The German Communication Attitude Test for Preschool and Kindergarten Children Who Stutter (KiddyCAT-G): Reliability and First Reference Data*Corresponding Author: Sandra Neumann, Department of Pedagogics and Therapy in Speech-Language Disorders, Faculty of Human Sciences, University of Cologne, Germany, Tel: 0049-221-470550, Email: [email protected]
Received Date: Dec 10, 2018 / Accepted Date: Dec 26, 2018 / Published Date: Jan 02, 2019
Citation: Neumann S, Vanryckeghem M, Tiefenthaller R, Rietz C, Stenneken P (2019) The German Communication Attitude Test for Preschool and Kindergarten Children Who Stutter (KiddyCAT-G): Reliability and First Reference Data. J Speech Pathol Ther 3: 138
Copyright: © 2019 Neumann S, et al. This is an open-access article distributed under the terms of the Creative Commons Attribution License, which permits unrestricted use, distribution, and reproduction in any medium, provided the original author and source are credited.
Objective: To investigate reliability and describe reference data of the KiddyCAT-G, an authorized German adaptation of the ‘Communication Attitude Test for preschool and kindergarten children who stutter.
Method: Children (3.0-5.11 yrs) who do not stutter (CWNS; n=150) and children who stutter (CWS; n=30) completed the KiddyCAT-G. In order to determine test-retest reliability, the KiddyCAT-G was re-administered to a sub-sample of children (n=35; CWNS: n=15, CWS: n=20) one week later. Their parents completed a sociodemographic questionnaire.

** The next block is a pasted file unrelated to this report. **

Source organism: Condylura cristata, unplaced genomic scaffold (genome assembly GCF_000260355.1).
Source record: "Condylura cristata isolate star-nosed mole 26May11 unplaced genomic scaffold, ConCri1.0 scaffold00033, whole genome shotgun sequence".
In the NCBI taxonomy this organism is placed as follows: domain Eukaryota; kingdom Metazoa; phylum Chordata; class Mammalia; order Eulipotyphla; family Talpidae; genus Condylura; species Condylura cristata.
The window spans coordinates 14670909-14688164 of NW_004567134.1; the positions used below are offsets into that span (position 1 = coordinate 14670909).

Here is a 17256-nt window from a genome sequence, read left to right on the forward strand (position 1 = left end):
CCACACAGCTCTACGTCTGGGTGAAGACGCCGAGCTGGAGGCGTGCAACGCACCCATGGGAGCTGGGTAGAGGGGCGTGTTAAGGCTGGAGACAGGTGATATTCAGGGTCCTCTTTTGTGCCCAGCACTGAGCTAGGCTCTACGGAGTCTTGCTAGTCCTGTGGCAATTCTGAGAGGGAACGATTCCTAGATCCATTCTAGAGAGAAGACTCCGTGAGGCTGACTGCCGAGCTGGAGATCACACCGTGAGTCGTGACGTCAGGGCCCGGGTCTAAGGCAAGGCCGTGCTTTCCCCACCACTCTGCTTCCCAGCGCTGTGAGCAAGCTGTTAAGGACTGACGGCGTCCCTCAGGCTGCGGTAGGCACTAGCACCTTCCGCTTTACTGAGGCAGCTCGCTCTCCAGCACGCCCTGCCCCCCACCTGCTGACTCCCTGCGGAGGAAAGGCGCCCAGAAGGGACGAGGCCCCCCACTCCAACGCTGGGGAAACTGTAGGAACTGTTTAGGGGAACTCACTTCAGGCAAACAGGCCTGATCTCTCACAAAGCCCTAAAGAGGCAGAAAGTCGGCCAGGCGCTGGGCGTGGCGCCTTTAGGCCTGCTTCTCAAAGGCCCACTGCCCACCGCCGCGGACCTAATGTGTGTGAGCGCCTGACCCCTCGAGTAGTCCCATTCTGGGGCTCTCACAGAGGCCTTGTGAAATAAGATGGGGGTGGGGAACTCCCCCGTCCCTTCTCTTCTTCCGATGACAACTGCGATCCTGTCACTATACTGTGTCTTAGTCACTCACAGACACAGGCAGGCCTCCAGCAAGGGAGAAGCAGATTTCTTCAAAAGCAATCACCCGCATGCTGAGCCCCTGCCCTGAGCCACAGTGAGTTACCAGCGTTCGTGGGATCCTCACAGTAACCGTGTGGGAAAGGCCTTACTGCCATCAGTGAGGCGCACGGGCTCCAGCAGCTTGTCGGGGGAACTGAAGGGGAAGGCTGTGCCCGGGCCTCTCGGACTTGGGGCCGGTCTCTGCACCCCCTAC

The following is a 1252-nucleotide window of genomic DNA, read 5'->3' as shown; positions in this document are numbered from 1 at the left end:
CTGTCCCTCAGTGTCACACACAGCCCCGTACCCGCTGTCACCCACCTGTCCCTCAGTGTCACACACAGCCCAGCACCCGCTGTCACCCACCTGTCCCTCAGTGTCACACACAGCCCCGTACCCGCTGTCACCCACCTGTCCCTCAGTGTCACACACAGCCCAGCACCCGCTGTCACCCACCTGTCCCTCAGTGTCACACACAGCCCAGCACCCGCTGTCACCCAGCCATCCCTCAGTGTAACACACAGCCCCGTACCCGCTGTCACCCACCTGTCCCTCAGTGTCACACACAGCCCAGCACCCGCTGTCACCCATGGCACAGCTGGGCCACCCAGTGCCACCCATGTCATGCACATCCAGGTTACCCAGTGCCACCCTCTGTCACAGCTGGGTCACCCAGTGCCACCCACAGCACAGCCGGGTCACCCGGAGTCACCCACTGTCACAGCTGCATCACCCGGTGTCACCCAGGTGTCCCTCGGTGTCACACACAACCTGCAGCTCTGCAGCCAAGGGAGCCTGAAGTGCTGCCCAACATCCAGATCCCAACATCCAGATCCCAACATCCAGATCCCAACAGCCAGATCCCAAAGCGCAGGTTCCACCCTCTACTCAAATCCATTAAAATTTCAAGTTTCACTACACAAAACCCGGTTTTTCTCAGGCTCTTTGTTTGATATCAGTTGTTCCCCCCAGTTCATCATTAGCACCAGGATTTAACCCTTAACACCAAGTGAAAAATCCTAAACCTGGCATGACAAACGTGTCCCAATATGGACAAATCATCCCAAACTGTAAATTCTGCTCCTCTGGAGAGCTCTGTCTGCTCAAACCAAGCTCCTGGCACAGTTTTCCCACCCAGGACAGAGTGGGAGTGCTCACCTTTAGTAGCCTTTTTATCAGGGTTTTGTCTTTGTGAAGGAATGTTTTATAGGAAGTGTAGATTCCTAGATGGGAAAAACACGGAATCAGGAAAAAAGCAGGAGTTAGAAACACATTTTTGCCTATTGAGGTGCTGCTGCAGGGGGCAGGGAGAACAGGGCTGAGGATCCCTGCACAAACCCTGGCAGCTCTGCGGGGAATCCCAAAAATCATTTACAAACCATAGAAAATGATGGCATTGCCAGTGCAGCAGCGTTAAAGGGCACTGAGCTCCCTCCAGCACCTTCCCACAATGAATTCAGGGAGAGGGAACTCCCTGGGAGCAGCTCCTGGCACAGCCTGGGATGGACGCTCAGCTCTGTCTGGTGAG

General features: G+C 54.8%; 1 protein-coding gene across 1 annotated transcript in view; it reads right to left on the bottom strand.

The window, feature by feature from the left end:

Results: The KiddyCAT-G had moderate to high values of internal consistency for both groups (CWNS: α=0.61; CWS: α=0.79), as well as high test-retest-reliability (r=0.983, p<0.001). Group comparisons showed significantly higher mean scores for CWS (M=3.73, SD=2.92) than for CWNS (M=1.47, SD=1.65). In both groups, younger children (3.0–4.6 yrs) scored descriptively higher than older ones, a difference that was non-significant for the CWS, but significant for CWNS.
Conclusion: The internal consistency and test-retest-reliability of this assessment tool of communication attitude supports its use by SLPs for clinical and research purposes in German-speaking children. Data of 150 CWNS give first reference values.